## Parabolic Solar Dish System

In what follows, we illustrate the benefits of solar power generation on sustain-ability, on reducing greenhouse gas emission and on reducing global warming by a case study. The study refers to a residential (single) unit for solar power conversion based on a paraboloidal mirror that is illustrated in Fig. 4.6. The solar dish concentrates the insolation on a glazed tube receiver that plays the role of desorber for an ammonia-water Rankine cycle. For expansion and work production, a scroll machine is capable of operating in a two-phase regime. The rejected heat of the heat engine may not in principle be "thrown out" in the environment, but rather is used for cogeneration through water heating.

Based on the insolation IT we summarize in Table 4.3 the relationships for relevant efficiencies (see also the Nomenclature). In the definition of efficiency for the system with cogeneration we assumed that the rejected heat to the cold reservoir, Q0, is a useful heat (e.g., for water heating).

 Parameter Definition Optical efficiency I T A a Thermal efficiency I c Aab Solar collector ncoll _ noptnth ii ab System without cogeneration I It A a

The first step in solar energy system modeling and its design calculations is to determine the solar collector geometry and characteristics for maximum performance. This, in fact, is to maximize the collector efficiency. The derivation of the collector's efficiency results from the energy balance stating

where Qloss = UAab (Tab — T0) represents the heat losses expressed in a linearized way. Dividing Eq. (4.3) with ITAa, extracting 1]opt as a common factor on the LHS, and identifying the concentration ratio one obtains

where we denoted with Fcoll = U(Tab — T0 ^(^pTCx) the collector factor depending on the solar absorber temperature (assumed at the average), the insolation and optical properties which are accounted for through the optical factor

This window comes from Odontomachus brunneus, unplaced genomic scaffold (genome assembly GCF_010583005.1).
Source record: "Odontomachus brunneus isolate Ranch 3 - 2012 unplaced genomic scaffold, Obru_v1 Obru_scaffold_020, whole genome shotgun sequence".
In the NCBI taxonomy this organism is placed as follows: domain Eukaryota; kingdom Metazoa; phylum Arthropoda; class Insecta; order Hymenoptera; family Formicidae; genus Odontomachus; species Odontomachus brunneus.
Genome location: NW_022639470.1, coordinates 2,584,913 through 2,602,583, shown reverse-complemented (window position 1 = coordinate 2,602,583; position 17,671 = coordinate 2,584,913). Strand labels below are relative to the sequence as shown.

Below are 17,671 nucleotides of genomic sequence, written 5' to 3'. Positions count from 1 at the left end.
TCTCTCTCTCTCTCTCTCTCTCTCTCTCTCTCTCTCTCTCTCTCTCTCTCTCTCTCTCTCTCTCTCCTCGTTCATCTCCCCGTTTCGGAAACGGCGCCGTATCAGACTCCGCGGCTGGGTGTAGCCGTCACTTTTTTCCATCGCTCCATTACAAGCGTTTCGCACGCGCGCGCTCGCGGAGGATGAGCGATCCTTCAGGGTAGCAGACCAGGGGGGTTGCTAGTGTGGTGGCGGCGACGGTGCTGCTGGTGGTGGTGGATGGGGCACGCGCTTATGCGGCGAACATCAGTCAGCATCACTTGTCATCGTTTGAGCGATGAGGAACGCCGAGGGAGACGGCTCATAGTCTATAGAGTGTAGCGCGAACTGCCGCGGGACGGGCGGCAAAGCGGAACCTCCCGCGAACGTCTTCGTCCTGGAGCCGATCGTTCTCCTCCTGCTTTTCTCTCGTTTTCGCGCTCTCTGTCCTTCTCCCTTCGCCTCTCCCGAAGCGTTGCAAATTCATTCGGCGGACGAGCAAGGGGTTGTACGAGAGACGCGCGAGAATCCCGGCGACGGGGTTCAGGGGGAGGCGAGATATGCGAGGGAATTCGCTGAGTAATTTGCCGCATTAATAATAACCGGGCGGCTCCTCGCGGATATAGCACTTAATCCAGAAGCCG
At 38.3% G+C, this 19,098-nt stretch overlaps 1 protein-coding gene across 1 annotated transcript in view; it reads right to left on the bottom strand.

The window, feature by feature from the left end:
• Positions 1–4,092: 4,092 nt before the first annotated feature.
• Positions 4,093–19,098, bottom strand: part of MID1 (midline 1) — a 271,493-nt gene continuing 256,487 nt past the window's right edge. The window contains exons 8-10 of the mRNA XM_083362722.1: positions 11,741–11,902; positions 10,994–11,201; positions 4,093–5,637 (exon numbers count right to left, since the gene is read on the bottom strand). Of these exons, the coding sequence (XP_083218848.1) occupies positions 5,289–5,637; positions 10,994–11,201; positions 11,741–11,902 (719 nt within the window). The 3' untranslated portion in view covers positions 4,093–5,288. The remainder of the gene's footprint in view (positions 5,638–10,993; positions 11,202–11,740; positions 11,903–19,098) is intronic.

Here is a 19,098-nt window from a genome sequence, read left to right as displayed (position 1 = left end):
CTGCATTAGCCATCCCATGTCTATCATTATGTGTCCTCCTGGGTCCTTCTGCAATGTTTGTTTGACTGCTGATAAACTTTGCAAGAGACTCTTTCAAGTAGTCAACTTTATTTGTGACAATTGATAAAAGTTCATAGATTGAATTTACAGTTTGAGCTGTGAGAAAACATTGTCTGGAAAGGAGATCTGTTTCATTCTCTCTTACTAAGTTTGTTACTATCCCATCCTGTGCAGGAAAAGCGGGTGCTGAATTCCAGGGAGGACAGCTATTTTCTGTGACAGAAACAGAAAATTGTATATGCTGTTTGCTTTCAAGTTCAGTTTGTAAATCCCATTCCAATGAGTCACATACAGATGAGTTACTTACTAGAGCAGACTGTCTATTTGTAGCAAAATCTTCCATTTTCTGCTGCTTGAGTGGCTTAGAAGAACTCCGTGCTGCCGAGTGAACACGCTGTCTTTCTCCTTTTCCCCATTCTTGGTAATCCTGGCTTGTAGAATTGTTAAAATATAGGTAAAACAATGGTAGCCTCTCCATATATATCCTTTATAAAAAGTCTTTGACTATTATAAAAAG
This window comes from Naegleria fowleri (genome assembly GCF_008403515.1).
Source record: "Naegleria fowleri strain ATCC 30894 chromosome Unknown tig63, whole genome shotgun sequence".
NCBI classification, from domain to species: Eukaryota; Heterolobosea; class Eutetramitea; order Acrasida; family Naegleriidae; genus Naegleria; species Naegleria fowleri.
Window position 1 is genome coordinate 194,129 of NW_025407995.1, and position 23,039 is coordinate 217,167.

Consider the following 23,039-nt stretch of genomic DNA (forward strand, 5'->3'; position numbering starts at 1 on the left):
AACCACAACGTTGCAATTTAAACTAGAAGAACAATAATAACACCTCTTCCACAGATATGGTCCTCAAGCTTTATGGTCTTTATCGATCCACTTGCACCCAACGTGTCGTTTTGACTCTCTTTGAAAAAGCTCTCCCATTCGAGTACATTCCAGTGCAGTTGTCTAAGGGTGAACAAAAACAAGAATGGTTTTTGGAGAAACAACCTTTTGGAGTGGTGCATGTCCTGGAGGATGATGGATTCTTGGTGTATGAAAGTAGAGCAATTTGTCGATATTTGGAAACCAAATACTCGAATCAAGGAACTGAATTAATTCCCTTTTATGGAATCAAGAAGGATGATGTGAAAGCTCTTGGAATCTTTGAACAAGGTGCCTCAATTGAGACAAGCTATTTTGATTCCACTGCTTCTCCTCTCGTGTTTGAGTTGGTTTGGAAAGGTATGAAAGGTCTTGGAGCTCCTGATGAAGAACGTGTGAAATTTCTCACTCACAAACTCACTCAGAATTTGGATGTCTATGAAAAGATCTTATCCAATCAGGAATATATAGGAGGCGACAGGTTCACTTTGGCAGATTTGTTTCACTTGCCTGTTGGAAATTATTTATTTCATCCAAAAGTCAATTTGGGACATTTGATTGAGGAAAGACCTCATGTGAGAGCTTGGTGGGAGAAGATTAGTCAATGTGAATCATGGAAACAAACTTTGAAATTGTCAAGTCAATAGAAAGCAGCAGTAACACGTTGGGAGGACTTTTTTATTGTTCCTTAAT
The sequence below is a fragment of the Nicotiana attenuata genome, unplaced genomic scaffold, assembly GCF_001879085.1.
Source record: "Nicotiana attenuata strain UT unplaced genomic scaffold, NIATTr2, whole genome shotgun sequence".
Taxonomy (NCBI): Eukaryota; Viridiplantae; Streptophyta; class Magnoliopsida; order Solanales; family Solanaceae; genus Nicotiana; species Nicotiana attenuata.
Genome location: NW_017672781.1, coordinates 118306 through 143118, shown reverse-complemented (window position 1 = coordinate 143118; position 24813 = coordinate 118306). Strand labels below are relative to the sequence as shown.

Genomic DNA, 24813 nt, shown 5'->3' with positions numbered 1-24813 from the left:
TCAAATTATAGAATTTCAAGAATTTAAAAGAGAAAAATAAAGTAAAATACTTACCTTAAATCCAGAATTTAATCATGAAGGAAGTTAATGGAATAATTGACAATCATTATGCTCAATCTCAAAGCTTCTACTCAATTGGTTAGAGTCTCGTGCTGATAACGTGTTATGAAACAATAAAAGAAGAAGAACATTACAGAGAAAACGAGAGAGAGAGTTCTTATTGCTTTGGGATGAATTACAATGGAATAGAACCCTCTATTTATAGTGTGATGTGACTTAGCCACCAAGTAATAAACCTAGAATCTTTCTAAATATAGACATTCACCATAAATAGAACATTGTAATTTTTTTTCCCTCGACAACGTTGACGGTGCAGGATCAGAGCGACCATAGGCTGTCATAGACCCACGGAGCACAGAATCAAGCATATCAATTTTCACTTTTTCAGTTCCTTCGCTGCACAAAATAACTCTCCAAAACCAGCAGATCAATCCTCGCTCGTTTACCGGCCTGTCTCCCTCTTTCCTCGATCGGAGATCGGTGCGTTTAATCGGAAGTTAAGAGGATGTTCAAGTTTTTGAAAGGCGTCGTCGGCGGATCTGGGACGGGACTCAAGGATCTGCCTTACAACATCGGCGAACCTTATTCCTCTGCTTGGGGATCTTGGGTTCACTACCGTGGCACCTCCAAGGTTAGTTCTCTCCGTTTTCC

Q = pTa including the shading and light blocking factor Z reflectivity p, transmissivity of receiver's glazing T and absorptivity aof the receiver's surface. In Eq. (4.4), the intercept factor y = ^JZpTa which represents the ratio between solar energy flux absorbed by the receiver and the concentrated energy flux focalized on it is introduced. The intercept factor is an important parameter of the optical system that depends on the concentration ratio, the rim angle / (i.e., the angle between the focal axis and a ray connecting the rim with the focal point), and the angular optical errors S (expressed in mrad). The optical error is due to the conjugated effect of mirror specularity, mirror slope errors, pointing error, and sun-shaped non-uniformities. Among several correlations for y summarized in Jaffe (1983b), we selected the one of Duff and Lameiro (1974) that gives less than 10% estimation error.

For the solar concentrator we introduce the optical efficiency defined by nopt = Qy and thermal efficiency defined by TJth = 1 — FcolJCy . From Eq.

(3.4) and the definitions of optical and thermal efficiencies it results the following expression 7]con/Q = f (, /, S, Fcoll) ,which can be maximized with respect to the concentration ratio C, and rim angle / for fixed angular error S and collector factor Fcoll. This optimization is demonstrated in the next section. Its physical interpretation is explained by the trade-off between the need of a larger spot for capturing all concentrated light and a smaller absorber area for minimizing the heat loses.

In Duffie and Beckman (2006), the receiver's heat losses through radiation can be expressed £abOAab i(l — T4 ) = Ab ^((b + T0 )b + T0 fc — T0 ) , or if one may assume an average temperature difference between the absorber and envi ronment as, Aab (4cT3 )ab - T0); this last expression identifies an equivalent radiation heat transfer coefficient hrad = 4cT3. Considering the other heat losses, U is

Here, an important observation regards the trade-off between the collector and the heat engine efficiencies: high receiver temperature means bad collector efficiency and good engine efficiency, and vice versa. This trade-off is a fundamental ther-modynamic problem, as pointed out by Bejan et al. (1981). In this respect, the stagnation temperature Tab,max defined as the solar receiver temperature for which all incident radiation is dissipated into the ambient as heat loss (this is the ideal maximum collector temperature). If the heat engine is Carnot, Bejan et al. (1981) demonstrate that the optimal collector temperature that maximizes the work output

We developed a numerical model for our heat engine that runs on a peculiar kind of Rankine cycle that, as mentioned above, uses ammonia-water as working fluid. Furthermore, the heated fluid is expanded just after the boiling is initiated using a scroll expander that operates completely in two phase. A detailed analysis of the cycle including its modeling and optimization is presented in Zamfirescu and Dincer (2008a, b) and omitted here for brevity. We used the model for optimization of the receiver temperature, which is the similar to the optimization of Fcoll for maximum system efficiency.